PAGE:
THE HALF-SHILLING CURATE: A PERSONAL ACCOUNT OF WAR AND FAITH, 1914-1918, by Sarah Reay. Published by Helion and Company Ltd (www.helion.co.uk). £25. Hardback.

AFFECTIONATELY known by his family as the ‘Half-Shilling Curate’, the Rev Herbert Butler Cowl is the subject of a book written by his granddaughter which tells the very personal story of his First World War experiences from Christmas Eve 1914 to the end of hostilities.
Drawing on the chaplain’s own personal writings and letters – all of which he signed ‘The Half-Shilling Curate’ – the author recalls the life of a man who volunteered at the outbreak of war to become a Wesleyan army chaplain. It follows Herbert’s journey with the Durham Light Infantry from his service at the Army Home Camp in Aldershot to the adventure and reality of Flanders on the Western Front near Armentières.
While serving at the front, his campaign was cut short when he suffered severe throat and facial wounds during a heavy enemy bombardment. During his journey back to England the hospital ship carrying him, HMHS Anglia, hit a German mine in the English Channel just four miles from Dover and as a result of Herbert’s actions on that fateful day he became one of the first Wesleyan army chaplains to receive the Military Cross.
Despite being wounded by the explosion, he dragged four buoyant life rafts across the ship’s deck and dropped them into the sea to save the lives of soldiers who were close to drowning. Then, as the stricken ship sank, he gave his own life jacket to a soldier, jumped into the sea and managed to swim to a small raft before being rescued by a patrol boat.


THE SOMME 1916: THE FIRST OF JULY, by Ed Skelding. Published by Pen and Sword Books (www.pen-and-sword.co.uk). £25. Hardback.

A COMPANION volume to the Walking the Western Front series of DVDs, this book takes the reader on a photographic journey made by a Newcastle-based military historian and film-maker across the battlefields of the Somme in the Picardy region of northern France.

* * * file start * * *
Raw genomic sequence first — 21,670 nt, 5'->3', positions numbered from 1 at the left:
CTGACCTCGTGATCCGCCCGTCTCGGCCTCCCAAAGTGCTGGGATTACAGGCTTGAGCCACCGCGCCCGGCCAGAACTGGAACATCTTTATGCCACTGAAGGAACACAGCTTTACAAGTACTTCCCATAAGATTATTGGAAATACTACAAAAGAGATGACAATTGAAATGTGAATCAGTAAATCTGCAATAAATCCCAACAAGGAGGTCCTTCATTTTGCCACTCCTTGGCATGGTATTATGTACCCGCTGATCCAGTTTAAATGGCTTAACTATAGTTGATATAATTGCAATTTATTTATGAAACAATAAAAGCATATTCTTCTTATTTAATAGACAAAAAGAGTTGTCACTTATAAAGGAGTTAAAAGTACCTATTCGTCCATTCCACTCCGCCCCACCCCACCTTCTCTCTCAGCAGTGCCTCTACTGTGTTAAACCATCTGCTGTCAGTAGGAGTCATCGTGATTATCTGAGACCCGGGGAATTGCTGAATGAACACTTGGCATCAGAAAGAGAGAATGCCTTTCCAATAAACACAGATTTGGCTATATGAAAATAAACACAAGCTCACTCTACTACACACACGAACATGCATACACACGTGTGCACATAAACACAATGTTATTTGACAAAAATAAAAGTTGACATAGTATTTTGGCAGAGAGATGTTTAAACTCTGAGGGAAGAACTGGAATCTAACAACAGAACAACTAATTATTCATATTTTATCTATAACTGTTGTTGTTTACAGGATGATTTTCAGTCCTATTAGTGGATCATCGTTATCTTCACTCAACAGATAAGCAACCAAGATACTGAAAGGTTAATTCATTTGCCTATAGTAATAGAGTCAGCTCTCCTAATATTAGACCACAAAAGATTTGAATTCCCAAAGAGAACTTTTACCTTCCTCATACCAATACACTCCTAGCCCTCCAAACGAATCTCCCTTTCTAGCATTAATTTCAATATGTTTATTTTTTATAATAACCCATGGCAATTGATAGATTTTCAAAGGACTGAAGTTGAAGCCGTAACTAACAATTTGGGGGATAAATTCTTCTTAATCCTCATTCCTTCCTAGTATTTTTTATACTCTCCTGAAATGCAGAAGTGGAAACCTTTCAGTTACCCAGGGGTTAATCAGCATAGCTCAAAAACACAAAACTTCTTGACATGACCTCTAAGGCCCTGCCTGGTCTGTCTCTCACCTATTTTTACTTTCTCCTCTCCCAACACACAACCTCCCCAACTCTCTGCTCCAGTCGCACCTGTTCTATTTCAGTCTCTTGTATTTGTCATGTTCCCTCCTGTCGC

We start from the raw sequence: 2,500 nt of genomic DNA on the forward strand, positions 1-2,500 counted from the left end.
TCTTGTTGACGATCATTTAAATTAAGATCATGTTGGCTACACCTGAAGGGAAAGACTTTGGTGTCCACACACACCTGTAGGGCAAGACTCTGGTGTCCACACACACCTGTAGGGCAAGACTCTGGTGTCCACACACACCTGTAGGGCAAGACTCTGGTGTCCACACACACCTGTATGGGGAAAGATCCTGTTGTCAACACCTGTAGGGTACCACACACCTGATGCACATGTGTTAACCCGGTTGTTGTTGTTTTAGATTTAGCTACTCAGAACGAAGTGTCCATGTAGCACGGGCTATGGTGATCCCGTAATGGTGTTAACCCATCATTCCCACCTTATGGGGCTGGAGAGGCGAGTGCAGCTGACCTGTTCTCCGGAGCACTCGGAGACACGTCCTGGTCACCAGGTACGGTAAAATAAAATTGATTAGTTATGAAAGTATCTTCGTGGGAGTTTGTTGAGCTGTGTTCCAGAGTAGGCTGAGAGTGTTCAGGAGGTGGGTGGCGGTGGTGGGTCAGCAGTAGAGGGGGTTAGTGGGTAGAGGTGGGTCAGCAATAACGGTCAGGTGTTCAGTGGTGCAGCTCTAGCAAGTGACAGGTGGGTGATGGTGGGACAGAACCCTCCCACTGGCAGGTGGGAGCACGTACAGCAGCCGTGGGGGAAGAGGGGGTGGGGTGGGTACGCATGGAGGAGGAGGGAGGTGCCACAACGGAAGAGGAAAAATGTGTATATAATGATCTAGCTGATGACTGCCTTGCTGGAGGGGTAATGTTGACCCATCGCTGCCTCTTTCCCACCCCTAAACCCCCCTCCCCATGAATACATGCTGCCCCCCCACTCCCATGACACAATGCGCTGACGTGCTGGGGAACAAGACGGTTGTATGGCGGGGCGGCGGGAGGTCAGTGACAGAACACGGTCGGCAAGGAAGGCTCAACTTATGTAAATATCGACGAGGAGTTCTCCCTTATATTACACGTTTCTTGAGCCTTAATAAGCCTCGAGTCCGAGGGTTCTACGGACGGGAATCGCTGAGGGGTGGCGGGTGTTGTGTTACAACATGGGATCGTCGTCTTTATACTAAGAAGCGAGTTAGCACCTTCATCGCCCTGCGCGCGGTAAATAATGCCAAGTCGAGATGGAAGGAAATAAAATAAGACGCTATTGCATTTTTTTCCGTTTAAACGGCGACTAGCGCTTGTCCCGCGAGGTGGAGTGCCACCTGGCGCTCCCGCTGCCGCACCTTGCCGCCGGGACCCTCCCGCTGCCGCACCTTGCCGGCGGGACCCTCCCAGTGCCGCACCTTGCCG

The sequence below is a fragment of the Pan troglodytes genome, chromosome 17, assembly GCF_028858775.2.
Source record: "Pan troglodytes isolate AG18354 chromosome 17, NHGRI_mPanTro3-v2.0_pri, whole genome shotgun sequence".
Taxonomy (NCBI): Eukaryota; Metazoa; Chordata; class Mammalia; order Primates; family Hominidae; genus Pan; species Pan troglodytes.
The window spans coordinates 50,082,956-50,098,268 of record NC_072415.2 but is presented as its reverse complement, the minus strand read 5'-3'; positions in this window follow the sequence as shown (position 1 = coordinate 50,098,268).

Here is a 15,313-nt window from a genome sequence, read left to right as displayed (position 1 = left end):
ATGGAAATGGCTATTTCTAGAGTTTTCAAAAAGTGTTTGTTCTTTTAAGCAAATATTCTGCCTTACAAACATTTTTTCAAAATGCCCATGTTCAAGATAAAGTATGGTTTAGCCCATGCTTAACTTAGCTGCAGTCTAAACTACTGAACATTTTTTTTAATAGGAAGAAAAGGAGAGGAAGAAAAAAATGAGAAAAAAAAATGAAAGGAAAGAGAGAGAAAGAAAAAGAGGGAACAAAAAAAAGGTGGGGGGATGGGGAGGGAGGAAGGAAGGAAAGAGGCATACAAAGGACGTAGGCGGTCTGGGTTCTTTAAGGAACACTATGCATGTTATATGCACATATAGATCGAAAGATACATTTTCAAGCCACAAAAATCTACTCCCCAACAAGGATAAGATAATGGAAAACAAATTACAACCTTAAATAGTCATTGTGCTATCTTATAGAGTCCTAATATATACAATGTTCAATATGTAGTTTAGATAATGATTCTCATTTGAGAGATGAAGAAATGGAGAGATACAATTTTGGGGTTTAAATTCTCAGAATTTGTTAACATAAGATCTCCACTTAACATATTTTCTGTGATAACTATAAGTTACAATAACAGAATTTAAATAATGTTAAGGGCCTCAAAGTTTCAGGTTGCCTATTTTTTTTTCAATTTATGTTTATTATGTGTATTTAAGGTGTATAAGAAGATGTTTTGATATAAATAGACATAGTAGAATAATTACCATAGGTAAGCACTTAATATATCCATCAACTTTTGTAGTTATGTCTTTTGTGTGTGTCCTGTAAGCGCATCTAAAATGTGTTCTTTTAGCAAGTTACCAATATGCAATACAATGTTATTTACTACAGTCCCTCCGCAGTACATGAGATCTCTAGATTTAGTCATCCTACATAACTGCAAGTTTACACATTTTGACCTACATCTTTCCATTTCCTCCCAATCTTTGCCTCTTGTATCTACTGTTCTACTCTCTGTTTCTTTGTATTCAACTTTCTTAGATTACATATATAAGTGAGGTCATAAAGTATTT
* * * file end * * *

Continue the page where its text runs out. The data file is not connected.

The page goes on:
Ed Skelding has researched and filmed these battlefields while making many broadcast documentaries over the past 25 years, bringing together his research notes, personal recollections and many photographs of the locations where the crucial actions of the first of July were played out.
On that fateful day in 1916, along a 13-mile front, men – many of whom were part of Lord Kitchener’s volunteer army, including the Pals’ battalions – advanced into a maelstrom of rifle, machine gun and artillery fire that would leave 19,470 of them dead with another 35,493 wounded or missing.
It was an offensive designed to break through the German lines, but at the end of the battle four and a half months later no clear-cut victory could be claimed by either side. After 142 days of fighting both armies had suffered more than one million casualties.
A chapter on the fighting around the village of Thiepval recalls the action involving the 16th Battalion, Northumberland Fusiliers Tyneside Commercials – blue-collar workers drawn from Newcastle city and the factories and heavy industries that lined the banks of the Tyne. Among their ranks were Private Tommy Goodwill and Corporal Dan Dunglinson, both players with Newcastle United FC.
When the whistles blew to order the men forward, the Commercials’ attack began with a football being kicked into no-man’s-land by Tommy Goodwill. He was one of the first men to go ‘over the top’ but died in the battle – the only senior Newcastle United first team player to be lost in the war.